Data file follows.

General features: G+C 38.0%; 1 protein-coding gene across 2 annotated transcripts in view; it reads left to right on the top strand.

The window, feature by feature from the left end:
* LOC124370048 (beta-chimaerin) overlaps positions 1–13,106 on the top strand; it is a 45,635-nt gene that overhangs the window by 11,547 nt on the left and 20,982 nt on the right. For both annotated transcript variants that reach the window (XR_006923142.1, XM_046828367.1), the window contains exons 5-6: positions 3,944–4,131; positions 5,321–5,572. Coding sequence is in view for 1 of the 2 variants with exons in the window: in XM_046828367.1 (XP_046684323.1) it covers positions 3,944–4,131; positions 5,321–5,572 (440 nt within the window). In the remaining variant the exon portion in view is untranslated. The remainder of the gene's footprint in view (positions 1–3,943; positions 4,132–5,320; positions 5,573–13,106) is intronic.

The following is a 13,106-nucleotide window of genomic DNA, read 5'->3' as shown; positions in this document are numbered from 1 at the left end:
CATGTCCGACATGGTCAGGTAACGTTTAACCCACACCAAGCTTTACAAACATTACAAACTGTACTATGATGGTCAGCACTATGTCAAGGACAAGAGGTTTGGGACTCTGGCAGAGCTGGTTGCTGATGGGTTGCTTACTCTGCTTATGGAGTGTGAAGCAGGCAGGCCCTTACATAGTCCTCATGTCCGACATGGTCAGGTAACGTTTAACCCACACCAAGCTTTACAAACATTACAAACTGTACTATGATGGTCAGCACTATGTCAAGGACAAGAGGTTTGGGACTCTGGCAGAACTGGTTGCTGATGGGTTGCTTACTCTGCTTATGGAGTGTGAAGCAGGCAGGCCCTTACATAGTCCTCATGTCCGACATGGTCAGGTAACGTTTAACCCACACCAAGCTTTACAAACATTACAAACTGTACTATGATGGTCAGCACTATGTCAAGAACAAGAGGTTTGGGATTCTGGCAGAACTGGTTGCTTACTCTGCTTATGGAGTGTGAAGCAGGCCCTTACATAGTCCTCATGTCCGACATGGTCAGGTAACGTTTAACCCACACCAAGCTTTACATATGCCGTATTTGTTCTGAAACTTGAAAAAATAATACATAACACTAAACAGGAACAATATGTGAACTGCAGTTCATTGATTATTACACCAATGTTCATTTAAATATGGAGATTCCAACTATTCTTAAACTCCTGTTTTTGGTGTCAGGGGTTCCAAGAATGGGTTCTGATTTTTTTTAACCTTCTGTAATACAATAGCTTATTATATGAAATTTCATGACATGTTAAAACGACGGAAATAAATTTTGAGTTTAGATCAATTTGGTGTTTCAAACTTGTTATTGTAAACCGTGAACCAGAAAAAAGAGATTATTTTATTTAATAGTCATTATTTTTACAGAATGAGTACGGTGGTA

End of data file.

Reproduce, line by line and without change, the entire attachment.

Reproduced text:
General features: G+C 38.0%; 1 protein-coding gene across 2 annotated transcripts in view; it reads left to right on the top strand.

The window, feature by feature from the left end:
* LOC124370048 (beta-chimaerin) overlaps positions 1–13,106 on the top strand; it is a 45,635-nt gene that overhangs the window by 11,547 nt on the left and 20,982 nt on the right. For both annotated transcript variants that reach the window (XR_006923142.1, XM_046828367.1), the window contains exons 5-6: positions 3,944–4,131; positions 5,321–5,572. Coding sequence is in view for 1 of the 2 variants with exons in the window: in XM_046828367.1 (XP_046684323.1) it covers positions 3,944–4,131; positions 5,321–5,572 (440 nt within the window). In the remaining variant the exon portion in view is untranslated. The remainder of the gene's footprint in view (positions 1–3,943; positions 4,132–5,320; positions 5,573–13,106) is intronic.

The following is a 13,106-nucleotide window of genomic DNA, read 5'->3' as shown; positions in this document are numbered from 1 at the left end:
CATGTCCGACATGGTCAGGTAACGTTTAACCCACACCAAGCTTTACAAACATTACAAACTGTACTATGATGGTCAGCACTATGTCAAGGACAAGAGGTTTGGGACTCTGGCAGAGCTGGTTGCTGATGGGTTGCTTACTCTGCTTATGGAGTGTGAAGCAGGCAGGCCCTTACATAGTCCTCATGTCCGACATGGTCAGGTAACGTTTAACCCACACCAAGCTTTACAAACATTACAAACTGTACTATGATGGTCAGCACTATGTCAAGGACAAGAGGTTTGGGACTCTGGCAGAACTGGTTGCTGATGGGTTGCTTACTCTGCTTATGGAGTGTGAAGCAGGCAGGCCCTTACATAGTCCTCATGTCCGACATGGTCAGGTAACGTTTAACCCACACCAAGCTTTACAAACATTACAAACTGTACTATGATGGTCAGCACTATGTCAAGAACAAGAGGTTTGGGATTCTGGCAGAACTGGTTGCTTACTCTGCTTATGGAGTGTGAAGCAGGCCCTTACATAGTCCTCATGTCCGACATGGTCAGGTAACGTTTAACCCACACCAAGCTTTACATATGCCGTATTTGTTCTGAAACTTGAAAAAATAATACATAACACTAAACAGGAACAATATGTGAACTGCAGTTCATTGATTATTACACCAATGTTCATTTAAATATGGAGATTCCAACTATTCTTAAACTCCTGTTTTTGGTGTCAGGGGTTCCAAGAATGGGTTCTGATTTTTTTTAACCTTCTGTAATACAATAGCTTATTATATGAAATTTCATGACATGTTAAAACGACGGAAATAAATTTTGAGTTTAGATCAATTTGGTGTTTCAAACTTGTTATTGTAAACCGTGAACCAGAAAAAAGAGATTATTTTATTTAATAGTCATTATTTTTACAGAATGAGTACGGTGGTA